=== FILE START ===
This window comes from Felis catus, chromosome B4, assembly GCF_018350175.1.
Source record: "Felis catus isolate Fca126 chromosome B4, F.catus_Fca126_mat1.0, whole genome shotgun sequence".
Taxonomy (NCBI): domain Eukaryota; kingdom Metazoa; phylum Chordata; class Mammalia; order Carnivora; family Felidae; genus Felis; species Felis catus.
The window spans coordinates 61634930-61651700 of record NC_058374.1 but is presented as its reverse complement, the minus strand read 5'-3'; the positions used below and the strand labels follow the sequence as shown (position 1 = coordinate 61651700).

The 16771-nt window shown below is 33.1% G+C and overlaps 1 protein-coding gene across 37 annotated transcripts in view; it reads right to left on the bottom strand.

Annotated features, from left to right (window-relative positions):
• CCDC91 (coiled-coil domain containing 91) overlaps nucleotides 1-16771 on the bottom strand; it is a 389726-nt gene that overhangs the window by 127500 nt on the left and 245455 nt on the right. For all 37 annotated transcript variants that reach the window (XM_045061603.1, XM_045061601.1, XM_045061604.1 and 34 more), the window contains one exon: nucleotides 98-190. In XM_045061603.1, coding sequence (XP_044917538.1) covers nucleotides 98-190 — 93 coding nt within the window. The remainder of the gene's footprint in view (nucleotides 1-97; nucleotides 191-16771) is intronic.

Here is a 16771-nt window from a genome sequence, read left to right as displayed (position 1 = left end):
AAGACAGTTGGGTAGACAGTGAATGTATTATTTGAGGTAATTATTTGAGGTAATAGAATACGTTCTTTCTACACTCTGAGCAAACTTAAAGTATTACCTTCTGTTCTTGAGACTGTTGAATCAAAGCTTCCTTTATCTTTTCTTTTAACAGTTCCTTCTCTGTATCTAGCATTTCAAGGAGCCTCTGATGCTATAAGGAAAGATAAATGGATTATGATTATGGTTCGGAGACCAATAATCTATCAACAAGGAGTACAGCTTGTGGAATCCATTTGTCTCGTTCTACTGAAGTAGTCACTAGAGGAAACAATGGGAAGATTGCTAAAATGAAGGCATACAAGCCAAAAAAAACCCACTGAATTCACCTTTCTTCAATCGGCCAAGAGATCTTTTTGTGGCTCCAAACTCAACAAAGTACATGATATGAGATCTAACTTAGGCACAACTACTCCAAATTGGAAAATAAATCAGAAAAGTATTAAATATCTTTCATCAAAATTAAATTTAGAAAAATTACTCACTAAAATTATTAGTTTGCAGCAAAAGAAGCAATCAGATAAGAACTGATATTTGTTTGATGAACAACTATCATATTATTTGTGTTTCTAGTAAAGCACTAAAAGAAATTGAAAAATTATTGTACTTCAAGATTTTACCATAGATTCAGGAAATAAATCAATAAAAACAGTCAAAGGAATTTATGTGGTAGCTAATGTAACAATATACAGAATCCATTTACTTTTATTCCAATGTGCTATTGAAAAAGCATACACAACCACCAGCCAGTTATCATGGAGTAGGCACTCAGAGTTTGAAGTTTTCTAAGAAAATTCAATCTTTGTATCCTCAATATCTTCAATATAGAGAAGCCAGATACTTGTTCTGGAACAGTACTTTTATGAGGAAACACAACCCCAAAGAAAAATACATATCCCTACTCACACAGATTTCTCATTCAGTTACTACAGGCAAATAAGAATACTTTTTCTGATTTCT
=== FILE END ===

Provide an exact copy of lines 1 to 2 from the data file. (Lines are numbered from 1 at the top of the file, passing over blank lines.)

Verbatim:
This window comes from Felis catus, chromosome B4, assembly GCF_018350175.1.
Source record: "Felis catus isolate Fca126 chromosome B4, F.catus_Fca126_mat1.0, whole genome shotgun sequence".